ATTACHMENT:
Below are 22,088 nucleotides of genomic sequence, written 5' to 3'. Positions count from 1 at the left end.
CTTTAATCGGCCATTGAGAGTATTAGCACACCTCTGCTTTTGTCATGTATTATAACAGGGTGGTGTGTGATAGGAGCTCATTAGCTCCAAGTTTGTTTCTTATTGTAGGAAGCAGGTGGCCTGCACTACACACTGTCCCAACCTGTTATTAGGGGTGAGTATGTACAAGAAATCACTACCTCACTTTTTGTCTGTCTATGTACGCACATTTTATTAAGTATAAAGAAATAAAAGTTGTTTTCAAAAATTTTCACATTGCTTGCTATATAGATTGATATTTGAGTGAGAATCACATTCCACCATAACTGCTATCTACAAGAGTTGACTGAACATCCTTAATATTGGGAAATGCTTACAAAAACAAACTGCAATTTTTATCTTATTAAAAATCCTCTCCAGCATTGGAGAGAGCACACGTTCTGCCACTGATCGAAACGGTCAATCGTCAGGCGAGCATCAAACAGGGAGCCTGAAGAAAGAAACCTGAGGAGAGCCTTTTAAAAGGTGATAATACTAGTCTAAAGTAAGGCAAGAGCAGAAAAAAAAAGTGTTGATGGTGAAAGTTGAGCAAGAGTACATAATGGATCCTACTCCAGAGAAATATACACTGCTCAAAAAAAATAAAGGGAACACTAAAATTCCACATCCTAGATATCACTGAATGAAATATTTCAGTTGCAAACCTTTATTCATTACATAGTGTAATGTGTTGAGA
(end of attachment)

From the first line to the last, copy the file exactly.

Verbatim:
Below are 22,088 nucleotides of genomic sequence, written 5' to 3'. Positions count from 1 at the left end.
CTTTAATCGGCCATTGAGAGTATTAGCACACCTCTGCTTTTGTCATGTATTATAACAGGGTGGTGTGTGATAGGAGCTCATTAGCTCCAAGTTTGTTTCTTATTGTAGGAAGCAGGTGGCCTGCACTACACACTGTCCCAACCTGTTATTAGGGGTGAGTATGTACAAGAAATCACTACCTCACTTTTTGTCTGTCTATGTACGCACATTTTATTAAGTATAAAGAAATAAAAGTTGTTTTCAAAAATTTTCACATTGCTTGCTATATAGATTGATATTTGAGTGAGAATCACATTCCACCATAACTGCTATCTACAAGAGTTGACTGAACATCCTTAATATTGGGAAATGCTTACAAAAACAAACTGCAATTTTTATCTTATTAAAAATCCTCTCCAGCATTGGAGAGAGCACACGTTCTGCCACTGATCGAAACGGTCAATCGTCAGGCGAGCATCAAACAGGGAGCCTGAAGAAAGAAACCTGAGGAGAGCCTTTTAAAAGGTGATAATACTAGTCTAAAGTAAGGCAAGAGCAGAAAAAAAAAGTGTTGATGGTGAAAGTTGAGCAAGAGTACATAATGGATCCTACTCCAGAGAAATATACACTGCTCAAAAAAAATAAAGGGAACACTAAAATTCCACATCCTAGATATCACTGAATGAAATATTTCAGTTGCAAACCTTTATTCATTACATAGTGTAATGTGTTGAGA